Switching Product Categories – Before and After – By Jennifer Parker

by Sara Szado on January 31, 2016


feedfront-33 cover-188x240Coming into a field as diverse and complicated as affiliate marketing as a newb advertiser can, at times, be overwhelming. Affiliate marketing, like most industries, employs a special language. So while you’re trying to decipher what CPC (Cost Per Click), DOI (Double Opt-In) and EPC (Earnings Per Click) are, you still have to do the grunt work of getting your program up and running. Switching product categories is not generally recommended, but it can be necessary. I found myself in that situation.

Here’s what I learned:

Different networks have varying degrees of transparency.

A network might ask you about your model for creating conversions (in the case of lead generation) or the types of products you sell and then serve up your banners and ads to the affiliates of their choosing. This kind of faith-based relationship should be monitored closely months after launch, and audited routinely thereafter.

I prefer the most transparent networks, where you can fill out your own information that will be accessed and viewed by potential affiliates.

Product categories can range from pretty vague—General Web Services—to specific such as Clothing.

Whether it was user error or a setting default, our program ended up in the General Web Services category, completely inappropriate for our lead gen campaign that promoted membership to our consumer survey panel.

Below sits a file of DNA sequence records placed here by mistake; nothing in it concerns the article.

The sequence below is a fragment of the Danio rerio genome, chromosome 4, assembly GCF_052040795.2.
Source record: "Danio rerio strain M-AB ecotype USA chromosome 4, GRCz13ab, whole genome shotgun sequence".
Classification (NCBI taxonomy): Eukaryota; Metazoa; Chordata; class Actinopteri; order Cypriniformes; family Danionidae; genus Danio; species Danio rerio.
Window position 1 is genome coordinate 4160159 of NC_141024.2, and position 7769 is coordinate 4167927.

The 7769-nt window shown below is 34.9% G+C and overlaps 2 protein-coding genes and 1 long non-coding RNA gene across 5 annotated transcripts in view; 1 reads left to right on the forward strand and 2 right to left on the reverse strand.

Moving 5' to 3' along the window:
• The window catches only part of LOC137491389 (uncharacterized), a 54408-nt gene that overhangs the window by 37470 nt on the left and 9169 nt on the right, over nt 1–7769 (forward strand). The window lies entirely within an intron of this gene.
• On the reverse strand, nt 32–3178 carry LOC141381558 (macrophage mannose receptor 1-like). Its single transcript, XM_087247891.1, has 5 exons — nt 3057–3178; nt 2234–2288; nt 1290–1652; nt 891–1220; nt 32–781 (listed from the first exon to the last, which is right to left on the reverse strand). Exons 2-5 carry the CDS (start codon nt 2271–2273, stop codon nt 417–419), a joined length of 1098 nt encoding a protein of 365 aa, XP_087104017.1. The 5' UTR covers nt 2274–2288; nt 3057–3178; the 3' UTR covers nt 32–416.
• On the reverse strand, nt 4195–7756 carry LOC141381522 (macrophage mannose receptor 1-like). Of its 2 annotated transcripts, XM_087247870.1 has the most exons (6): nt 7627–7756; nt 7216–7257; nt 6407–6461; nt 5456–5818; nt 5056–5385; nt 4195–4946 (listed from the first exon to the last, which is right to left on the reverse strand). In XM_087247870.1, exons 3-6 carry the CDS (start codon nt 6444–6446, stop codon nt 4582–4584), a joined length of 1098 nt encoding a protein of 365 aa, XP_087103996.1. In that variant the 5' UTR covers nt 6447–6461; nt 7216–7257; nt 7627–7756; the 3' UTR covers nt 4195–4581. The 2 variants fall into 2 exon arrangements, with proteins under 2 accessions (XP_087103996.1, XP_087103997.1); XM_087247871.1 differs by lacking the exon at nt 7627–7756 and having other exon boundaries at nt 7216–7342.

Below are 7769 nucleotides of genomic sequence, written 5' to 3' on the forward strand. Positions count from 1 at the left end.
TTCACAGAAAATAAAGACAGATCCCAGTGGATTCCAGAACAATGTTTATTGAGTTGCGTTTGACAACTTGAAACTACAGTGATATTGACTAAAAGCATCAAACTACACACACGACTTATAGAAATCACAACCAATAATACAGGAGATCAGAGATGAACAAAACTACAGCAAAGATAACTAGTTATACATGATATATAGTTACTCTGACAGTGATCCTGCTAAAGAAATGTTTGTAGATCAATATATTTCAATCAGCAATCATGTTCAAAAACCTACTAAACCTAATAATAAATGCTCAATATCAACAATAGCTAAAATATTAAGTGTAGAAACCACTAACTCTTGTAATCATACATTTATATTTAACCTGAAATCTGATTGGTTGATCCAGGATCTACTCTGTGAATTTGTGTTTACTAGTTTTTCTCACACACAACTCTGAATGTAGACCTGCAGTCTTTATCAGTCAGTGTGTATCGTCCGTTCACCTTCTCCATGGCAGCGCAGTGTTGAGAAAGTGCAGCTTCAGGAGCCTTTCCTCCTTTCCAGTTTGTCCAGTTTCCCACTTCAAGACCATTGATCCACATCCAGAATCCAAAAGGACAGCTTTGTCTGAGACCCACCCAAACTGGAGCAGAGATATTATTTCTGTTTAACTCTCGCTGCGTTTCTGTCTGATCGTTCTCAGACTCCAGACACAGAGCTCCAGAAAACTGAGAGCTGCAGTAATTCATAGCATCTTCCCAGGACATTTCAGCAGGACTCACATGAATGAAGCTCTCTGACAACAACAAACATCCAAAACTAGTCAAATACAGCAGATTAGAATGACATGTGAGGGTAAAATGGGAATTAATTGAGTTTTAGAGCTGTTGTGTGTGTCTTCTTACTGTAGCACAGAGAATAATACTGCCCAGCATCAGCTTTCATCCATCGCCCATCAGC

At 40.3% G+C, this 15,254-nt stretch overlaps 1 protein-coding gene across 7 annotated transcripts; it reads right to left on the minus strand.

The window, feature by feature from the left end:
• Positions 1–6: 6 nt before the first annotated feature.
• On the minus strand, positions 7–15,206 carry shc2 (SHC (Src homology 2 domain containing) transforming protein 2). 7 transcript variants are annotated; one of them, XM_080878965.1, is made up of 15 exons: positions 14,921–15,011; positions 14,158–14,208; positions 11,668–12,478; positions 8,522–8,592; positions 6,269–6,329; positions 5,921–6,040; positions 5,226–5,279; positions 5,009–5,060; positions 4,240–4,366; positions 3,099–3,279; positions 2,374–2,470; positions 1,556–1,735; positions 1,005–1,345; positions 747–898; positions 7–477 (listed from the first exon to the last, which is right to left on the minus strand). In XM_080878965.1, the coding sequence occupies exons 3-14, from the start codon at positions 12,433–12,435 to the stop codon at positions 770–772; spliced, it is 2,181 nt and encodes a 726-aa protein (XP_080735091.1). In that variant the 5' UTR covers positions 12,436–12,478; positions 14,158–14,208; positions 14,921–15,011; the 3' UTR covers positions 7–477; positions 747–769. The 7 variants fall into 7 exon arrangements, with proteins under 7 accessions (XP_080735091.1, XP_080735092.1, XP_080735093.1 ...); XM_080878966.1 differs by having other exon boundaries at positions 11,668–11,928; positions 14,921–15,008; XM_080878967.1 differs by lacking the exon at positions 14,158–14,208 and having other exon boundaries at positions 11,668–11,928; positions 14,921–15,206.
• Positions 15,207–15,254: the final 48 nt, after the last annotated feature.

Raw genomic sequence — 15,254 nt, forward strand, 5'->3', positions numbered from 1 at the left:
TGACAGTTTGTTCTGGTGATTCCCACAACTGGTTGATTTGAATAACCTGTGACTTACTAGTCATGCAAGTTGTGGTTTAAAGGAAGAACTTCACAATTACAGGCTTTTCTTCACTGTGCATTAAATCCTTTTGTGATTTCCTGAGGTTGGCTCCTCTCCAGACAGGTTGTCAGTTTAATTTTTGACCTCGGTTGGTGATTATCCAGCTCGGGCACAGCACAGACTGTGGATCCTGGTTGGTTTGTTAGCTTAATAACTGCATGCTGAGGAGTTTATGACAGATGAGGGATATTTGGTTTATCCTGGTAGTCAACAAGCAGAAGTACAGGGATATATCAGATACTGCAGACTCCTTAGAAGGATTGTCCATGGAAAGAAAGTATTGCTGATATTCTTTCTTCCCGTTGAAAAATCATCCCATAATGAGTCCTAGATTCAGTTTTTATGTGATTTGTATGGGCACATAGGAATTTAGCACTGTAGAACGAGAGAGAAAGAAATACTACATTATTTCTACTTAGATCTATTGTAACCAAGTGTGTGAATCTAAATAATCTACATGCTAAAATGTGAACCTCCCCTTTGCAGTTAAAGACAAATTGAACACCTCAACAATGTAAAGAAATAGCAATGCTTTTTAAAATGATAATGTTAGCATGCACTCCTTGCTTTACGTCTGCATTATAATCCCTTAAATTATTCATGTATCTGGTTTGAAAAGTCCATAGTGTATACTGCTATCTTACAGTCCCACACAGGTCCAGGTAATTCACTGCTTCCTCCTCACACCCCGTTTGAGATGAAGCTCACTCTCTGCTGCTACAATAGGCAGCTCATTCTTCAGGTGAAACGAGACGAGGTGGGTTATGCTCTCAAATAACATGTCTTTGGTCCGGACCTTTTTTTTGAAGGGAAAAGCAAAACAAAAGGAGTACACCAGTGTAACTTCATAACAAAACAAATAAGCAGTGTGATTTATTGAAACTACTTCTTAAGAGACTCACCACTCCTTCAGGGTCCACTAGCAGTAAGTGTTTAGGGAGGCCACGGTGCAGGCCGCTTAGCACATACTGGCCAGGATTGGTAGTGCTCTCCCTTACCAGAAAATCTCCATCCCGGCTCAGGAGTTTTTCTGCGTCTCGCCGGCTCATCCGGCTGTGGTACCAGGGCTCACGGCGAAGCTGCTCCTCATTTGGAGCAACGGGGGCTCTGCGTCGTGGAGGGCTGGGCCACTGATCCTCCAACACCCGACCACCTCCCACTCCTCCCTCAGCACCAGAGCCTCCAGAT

There’s so much information being transferred when you’re signing up with a network that it can be easy to overlook even something as significant as advertising category.

For networks, in which you have much more input, make sure you pay attention to what category you choose. If you’re not sure, ask your contact what advertisers similar to you have done. For the less transparent network, have your contact explain in detail how they will be promoting your offer.

On networks where it is permitted, sign up as an affiliate.

ShareASale is one network that encourages you to sign up as an affiliate. This information has been invaluable to me. It has shown me where I stack up with the other advertisers in my category. I can see if my offer is competitive, or if I need to tweak it.

You have to ask to change categories.

Don’t do what I did and search through my account settings for an hour. Send an email to your contact or the network’s help desk and ask to switch to a more appropriate category.

Before switching from the disastrous (for us!) General Web Services category, the only affiliates in our program were ones that had been specifically invited to our program. Once I noticed the error and requested to be moved to the Freebies, Free Stuff, and Rewards Program category, requests from appropriate affiliates began pouring in.

Jennifer Parker is a Panel Administrator and Affiliate Marketing Manager at Decision Analyst.

This article appeared in issue 33 of FeedFront Magazine, which was published in January 2016. http://issuu.com/affiliatesummit/docs/feedfront-33

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